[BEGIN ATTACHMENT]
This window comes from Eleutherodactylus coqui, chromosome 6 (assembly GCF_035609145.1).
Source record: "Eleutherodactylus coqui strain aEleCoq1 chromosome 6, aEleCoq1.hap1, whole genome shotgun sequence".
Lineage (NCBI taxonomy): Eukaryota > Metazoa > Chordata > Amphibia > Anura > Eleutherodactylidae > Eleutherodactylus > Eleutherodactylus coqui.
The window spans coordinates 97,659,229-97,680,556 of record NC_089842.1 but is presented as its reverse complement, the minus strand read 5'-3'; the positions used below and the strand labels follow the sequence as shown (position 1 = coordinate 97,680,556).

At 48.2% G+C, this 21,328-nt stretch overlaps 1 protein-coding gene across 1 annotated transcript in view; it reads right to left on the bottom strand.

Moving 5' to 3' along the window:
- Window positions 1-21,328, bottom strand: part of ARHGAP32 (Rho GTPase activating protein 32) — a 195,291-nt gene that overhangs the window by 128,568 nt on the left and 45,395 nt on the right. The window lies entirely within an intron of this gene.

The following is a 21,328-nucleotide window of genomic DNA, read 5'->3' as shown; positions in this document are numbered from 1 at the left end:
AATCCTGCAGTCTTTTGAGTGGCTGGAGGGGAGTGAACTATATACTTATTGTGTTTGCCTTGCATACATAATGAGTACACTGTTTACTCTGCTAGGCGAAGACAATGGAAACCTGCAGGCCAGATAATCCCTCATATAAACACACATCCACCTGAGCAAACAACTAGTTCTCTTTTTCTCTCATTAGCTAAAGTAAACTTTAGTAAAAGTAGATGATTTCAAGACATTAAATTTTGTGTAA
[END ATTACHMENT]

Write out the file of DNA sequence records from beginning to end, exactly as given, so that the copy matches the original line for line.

This window comes from Eleutherodactylus coqui, chromosome 6 (assembly GCF_035609145.1).
Source record: "Eleutherodactylus coqui strain aEleCoq1 chromosome 6, aEleCoq1.hap1, whole genome shotgun sequence".
Lineage (NCBI taxonomy): Eukaryota > Metazoa > Chordata > Amphibia > Anura > Eleutherodactylidae > Eleutherodactylus > Eleutherodactylus coqui.
The window spans coordinates 97,659,229-97,680,556 of record NC_089842.1 but is presented as its reverse complement, the minus strand read 5'-3'; the positions used below and the strand labels follow the sequence as shown (position 1 = coordinate 97,680,556).

At 48.2% G+C, this 21,328-nt stretch overlaps 1 protein-coding gene across 1 annotated transcript in view; it reads right to left on the bottom strand.

Moving 5' to 3' along the window:
- Window positions 1-21,328, bottom strand: part of ARHGAP32 (Rho GTPase activating protein 32) — a 195,291-nt gene that overhangs the window by 128,568 nt on the left and 45,395 nt on the right. The window lies entirely within an intron of this gene.

The following is a 21,328-nucleotide window of genomic DNA, read 5'->3' as shown; positions in this document are numbered from 1 at the left end:
AATCCTGCAGTCTTTTGAGTGGCTGGAGGGGAGTGAACTATATACTTATTGTGTTTGCCTTGCATACATAATGAGTACACTGTTTACTCTGCTAGGCGAAGACAATGGAAACCTGCAGGCCAGATAATCCCTCATATAAACACACATCCACCTGAGCAAACAACTAGTTCTCTTTTTCTCTCATTAGCTAAAGTAAACTTTAGTAAAAGTAGATGATTTCAAGACATTAAATTTTGTGTAA